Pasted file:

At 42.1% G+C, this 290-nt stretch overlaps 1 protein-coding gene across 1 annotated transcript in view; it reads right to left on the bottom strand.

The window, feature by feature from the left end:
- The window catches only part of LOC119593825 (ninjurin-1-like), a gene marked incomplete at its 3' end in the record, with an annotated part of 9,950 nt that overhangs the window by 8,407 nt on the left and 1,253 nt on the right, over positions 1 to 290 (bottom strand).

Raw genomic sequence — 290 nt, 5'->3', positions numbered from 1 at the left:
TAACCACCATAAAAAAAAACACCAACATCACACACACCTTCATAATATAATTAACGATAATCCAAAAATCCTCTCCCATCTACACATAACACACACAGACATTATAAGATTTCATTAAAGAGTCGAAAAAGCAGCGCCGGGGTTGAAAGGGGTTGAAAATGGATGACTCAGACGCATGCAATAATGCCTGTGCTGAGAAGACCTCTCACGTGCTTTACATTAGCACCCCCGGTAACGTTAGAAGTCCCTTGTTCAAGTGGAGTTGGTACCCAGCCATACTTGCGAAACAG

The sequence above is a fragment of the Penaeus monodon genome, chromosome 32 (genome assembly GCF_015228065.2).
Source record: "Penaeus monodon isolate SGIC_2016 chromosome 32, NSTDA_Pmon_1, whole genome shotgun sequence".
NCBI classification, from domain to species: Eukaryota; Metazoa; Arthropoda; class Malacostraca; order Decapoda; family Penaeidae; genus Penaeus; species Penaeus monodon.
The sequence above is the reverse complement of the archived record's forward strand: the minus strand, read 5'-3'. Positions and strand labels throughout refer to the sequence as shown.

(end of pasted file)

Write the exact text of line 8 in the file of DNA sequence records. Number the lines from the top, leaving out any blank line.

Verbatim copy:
NCBI classification, from domain to species: Eukaryota; Metazoa; Arthropoda; class Malacostraca; order Decapoda; family Penaeidae; genus Penaeus; species Penaeus monodon.